Childhood Cancer Survivors Need Screening
Cancer Screening Among Childhood Cancer Survivors Low
WebMD News Archive
Dec. 15, 2003 -- Adults who survive childhood cancers face
higher risks of future cancers yet despite this, cancer-screening practices are
below optimal levels, researchers say.
A new study shows the cancer screening practices of adult
survivors of childhood cancers are well below recommended levels for the
general population, despite the fact that cancer survivors face a higher
lifetime risk of cancer recurrence or a second cancer.
Researchers say that more and more people are surviving
childhood cancers that once proved fatal and as many as eight out of 10
children with cancer now survive 10 years or more. Those advances in treatment
have created a growing segment of the population that will have an increased
risk of cancer for the rest of their life, and researchers say that until now
little was known about the screening practices among this group.
Young Cancer Survivors Lax at Screening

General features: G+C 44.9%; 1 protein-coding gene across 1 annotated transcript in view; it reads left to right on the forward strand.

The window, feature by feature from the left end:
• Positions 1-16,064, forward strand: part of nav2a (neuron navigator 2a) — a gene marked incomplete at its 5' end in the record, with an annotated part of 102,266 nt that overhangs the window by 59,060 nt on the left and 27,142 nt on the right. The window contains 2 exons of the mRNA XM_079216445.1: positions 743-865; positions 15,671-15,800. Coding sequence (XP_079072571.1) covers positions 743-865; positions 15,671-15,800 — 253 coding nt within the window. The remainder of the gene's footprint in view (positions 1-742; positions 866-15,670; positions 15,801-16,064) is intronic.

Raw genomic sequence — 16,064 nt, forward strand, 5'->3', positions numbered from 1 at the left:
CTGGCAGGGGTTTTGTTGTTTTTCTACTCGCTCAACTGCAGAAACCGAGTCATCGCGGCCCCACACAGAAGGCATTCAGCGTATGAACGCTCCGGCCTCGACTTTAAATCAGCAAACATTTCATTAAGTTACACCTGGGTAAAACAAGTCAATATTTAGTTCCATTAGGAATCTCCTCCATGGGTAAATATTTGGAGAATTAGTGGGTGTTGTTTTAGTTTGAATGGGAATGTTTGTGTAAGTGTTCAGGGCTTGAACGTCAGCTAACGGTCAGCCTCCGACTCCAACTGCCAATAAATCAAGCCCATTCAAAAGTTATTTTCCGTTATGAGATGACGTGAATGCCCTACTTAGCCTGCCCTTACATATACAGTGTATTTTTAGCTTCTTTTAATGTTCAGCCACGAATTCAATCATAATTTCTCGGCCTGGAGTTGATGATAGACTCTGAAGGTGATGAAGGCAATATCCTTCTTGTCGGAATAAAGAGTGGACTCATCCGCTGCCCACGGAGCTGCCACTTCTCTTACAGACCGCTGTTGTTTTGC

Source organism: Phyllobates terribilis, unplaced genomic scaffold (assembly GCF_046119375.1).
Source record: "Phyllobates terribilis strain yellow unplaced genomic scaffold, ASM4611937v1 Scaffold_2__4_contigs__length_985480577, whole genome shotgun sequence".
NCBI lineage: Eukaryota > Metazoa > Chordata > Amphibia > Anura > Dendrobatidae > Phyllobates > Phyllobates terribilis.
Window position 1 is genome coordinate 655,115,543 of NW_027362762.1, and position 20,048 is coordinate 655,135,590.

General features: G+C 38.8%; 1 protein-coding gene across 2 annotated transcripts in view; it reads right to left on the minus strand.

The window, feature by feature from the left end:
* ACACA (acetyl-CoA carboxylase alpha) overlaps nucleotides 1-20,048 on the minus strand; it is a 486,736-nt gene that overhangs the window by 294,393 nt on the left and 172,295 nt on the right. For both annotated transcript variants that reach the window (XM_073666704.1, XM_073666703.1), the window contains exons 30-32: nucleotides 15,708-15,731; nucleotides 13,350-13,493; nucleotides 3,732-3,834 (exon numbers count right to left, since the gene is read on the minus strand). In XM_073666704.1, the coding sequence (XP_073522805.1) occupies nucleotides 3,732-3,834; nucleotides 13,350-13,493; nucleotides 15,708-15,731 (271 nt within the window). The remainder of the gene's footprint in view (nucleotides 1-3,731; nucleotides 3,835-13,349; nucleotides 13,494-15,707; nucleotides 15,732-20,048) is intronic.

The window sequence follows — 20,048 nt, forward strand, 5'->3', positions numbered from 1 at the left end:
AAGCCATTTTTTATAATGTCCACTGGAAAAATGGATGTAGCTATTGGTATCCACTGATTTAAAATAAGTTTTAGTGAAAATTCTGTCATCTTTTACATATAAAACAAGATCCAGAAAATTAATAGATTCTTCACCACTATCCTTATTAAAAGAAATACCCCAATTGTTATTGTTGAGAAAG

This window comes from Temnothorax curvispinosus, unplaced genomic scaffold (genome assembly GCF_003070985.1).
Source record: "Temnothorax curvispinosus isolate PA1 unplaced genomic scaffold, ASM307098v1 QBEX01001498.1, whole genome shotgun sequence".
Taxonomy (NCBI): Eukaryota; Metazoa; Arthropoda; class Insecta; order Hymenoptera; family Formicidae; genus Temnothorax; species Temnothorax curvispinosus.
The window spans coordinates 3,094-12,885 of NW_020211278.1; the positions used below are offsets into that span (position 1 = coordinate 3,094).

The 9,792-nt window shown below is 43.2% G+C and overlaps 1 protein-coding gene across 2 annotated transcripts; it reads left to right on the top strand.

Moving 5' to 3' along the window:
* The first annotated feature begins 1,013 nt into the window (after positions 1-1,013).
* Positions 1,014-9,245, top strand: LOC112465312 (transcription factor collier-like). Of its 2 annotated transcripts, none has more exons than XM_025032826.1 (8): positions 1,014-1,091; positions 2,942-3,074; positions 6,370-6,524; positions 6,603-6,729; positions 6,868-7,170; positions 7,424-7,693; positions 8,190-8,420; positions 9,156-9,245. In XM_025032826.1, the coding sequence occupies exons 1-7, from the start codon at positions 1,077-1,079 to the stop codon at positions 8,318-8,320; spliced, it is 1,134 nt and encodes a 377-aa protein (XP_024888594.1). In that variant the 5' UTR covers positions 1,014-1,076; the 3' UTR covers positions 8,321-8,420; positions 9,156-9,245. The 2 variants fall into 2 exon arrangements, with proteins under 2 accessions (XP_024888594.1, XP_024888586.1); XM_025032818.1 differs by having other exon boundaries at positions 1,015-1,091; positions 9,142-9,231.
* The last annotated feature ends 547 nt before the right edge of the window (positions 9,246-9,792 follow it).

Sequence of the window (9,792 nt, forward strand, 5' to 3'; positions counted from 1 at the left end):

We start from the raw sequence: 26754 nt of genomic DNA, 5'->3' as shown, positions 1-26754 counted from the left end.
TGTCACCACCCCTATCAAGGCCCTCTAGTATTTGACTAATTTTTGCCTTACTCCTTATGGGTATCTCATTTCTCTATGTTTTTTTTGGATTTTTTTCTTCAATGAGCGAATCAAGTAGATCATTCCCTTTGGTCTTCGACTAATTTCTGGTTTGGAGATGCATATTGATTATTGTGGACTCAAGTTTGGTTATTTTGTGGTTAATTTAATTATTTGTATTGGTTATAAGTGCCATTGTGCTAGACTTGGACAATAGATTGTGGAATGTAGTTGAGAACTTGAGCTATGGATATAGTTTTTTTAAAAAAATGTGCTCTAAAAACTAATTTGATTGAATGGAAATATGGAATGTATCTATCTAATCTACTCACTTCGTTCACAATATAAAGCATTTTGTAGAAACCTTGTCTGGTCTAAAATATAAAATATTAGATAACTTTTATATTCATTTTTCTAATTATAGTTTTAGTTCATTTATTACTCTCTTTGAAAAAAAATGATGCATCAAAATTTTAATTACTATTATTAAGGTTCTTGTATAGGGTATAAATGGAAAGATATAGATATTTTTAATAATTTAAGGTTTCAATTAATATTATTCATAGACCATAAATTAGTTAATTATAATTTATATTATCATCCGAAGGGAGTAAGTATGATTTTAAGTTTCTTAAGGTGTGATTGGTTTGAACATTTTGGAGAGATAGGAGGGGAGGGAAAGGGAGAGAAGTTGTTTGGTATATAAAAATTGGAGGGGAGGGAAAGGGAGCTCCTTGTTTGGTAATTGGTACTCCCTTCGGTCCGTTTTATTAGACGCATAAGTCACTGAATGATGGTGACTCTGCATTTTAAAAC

In this study, which will appear in the Feb. 1, 2004 issue of
the journal Cancer, researchers surveyed 9,430 young adult survivors of
childhood cancer and 2,670 of their siblings.
Researchers found that both male and female cancer survivors
were more likely to be screened for cancer than their siblings, but the rates
were far from optimal.
For example, among female childhood cancer survivors:
- 27% said they performed regular breast self-exams
- 73% reported getting a PAP (Papanicolaou) smear within the last three
- 62% had a clinical breast exam within the last year
- 21% had gotten at least one mammogram in their lifetime
Researchers say that even among particularly high-risk groups,
cancer screening rates were low. Only 57% of female childhood cancer survivors
age 30 and over who had an increased risk of breast cancer because they were
exposed to chest or mantle radiation said they had ever had a mammogram.
Among men, only 17% reported that they performed regular
Researchers found several factors that seemed to have an impact
on the level of cancer screening, including age at diagnosis, education level,
and concern for health.